back to article IT vendor layoffs: The axeman cometh

The IT vendor community in the United States was mostly immune from layoffs that happened over the course of 2008, when 2.6m people lost their jobs. But that is obviously changing as the global economy, which IT vendors depend on, continues to weaken. And this week the layoffs, some rumored and others announced, are actually …

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Shouldn't be legal...

for a company that's making money hand-over-fist to lay off anyone. It disgusts me that a company can still be making billions of dollars in profit, yet see fit to get rid of workers that helped them get where they are today. Not because the company is in jeopardy, but so some parasite on the board of directors stock price will rise.

What a morally repugnant and ethically heinous thing to do in these troubled economic times*

*also see Microsoft article

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Unhappy

RE: Shouldn't be legal...

Well, in some countries such as Germany it is harder to fire employees, but then companies know this and so usually hire in countries where they can cut back quicker if required. In the meantime, the board has a responsibility to the shareholders - the real owners of the companies - to try and make as much of a profit as possible, and that duty usually over-rules loyalty to staff. Unfortunate for us grunts but still a reality of life.

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Pirate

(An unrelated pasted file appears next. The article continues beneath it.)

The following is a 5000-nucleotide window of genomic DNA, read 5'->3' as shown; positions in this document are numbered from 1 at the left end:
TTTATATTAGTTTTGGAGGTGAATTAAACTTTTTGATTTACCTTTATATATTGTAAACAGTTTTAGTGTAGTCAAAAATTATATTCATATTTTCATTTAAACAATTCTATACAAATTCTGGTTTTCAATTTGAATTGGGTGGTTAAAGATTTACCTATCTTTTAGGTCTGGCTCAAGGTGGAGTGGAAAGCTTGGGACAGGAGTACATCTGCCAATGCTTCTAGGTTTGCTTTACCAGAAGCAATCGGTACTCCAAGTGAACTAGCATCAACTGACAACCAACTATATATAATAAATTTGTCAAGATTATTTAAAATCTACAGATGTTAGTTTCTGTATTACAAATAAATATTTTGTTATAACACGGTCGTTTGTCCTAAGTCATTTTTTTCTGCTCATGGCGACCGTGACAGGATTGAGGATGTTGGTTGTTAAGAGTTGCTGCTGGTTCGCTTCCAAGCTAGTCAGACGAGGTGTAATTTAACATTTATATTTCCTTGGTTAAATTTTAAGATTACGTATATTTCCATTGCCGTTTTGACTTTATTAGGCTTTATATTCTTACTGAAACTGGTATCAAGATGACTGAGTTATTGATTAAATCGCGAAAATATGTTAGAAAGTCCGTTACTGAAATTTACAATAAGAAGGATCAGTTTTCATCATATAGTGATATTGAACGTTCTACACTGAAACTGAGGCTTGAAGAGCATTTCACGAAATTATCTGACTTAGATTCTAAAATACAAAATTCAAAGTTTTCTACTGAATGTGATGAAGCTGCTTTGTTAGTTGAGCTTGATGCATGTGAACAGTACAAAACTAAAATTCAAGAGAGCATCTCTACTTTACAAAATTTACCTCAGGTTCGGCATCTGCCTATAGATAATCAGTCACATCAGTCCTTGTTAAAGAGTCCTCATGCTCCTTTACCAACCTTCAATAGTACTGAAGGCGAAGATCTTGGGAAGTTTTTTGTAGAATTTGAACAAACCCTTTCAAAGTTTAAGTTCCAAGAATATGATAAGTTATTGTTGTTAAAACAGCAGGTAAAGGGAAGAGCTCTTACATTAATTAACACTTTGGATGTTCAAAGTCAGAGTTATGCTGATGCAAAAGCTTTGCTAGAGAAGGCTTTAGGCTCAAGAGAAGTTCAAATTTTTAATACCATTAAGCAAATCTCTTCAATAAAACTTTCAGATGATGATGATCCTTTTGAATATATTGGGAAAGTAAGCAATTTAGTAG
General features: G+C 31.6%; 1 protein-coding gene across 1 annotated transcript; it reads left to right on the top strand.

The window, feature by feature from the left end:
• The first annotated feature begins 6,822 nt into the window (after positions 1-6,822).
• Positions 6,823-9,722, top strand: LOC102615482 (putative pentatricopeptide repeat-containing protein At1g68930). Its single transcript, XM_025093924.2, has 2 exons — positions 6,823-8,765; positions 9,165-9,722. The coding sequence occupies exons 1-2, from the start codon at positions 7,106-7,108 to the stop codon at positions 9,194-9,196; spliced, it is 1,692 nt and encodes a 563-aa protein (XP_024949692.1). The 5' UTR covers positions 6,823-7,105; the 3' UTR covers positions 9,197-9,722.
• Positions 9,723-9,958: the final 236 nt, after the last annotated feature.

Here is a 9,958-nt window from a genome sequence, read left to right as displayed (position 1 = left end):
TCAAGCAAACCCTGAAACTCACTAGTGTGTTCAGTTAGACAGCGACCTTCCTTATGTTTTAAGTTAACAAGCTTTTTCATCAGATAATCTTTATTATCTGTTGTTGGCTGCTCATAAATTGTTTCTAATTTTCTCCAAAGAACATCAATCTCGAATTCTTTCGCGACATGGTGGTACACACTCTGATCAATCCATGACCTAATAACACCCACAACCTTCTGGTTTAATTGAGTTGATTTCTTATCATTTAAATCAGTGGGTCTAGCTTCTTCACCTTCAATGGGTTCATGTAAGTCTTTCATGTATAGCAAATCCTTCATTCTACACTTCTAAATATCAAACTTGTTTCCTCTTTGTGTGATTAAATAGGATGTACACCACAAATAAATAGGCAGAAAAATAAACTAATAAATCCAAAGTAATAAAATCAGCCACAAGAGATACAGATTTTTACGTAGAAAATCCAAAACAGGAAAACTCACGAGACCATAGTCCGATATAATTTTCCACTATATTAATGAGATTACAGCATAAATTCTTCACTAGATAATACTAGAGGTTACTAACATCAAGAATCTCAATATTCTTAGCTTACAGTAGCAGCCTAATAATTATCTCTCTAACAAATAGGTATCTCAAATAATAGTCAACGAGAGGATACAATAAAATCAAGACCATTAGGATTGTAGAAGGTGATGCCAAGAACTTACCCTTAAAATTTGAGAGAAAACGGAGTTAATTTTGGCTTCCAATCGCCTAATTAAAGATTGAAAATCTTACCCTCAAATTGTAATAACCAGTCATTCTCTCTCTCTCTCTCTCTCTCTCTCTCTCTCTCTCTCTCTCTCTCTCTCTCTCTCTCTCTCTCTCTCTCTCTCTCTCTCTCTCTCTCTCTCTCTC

Believe the rumor, the LAYOFF is alive at IBM

Believe that it is true, the LAYOFFS began actually earlier than This week. There were some minor numbers last November. However, in the SWG software group, there were around 3,800 affected IBM employees in this round. As one of the unfortunate casualties, I to find it very disturbing that in the shadows of the realease of the 2008 earnings, they time the LAYOFF just before so that it doesn't get noticed. All in all the motivation behind this has to be the benefit of their numbers and the shareholders. In this economy when sales will have to slow down, the best and fastest way to offset this is to sacrifice the very people that gave their all to achieve these record numbers, Thank You Big Blue!

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You've got to be kidding!

Of course IBM is going to lay people off in the US.

This way they can hire them in 3rd world countries as cheap labor.

IBM will make their margins by moving their outsourcing commitments to off shore labor whenever possible. They will also use the lack of internal resources in the US to onshore the cheaper labor when possible.

Add to this the fact that they will be looking for handouts when Obama starts with the tech bailout.

Not a pretty sight.

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Boffin

re: RE: Shouldn't be legal...

"the board has a responsibility to the shareholders ... to try and make as much of a profit as possible, and that duty usually over-rules loyalty to staff."

Yes, that is true. But the board should take a longer-term view of it, rather than focusing on short-term stock price and profit.

Let's say the downturn will last a year, after which hiring and product development will continue as before. Assuming your figures are accurate (about $100,000 per layoff), this is a good percentage of a year's salary for the people laid off.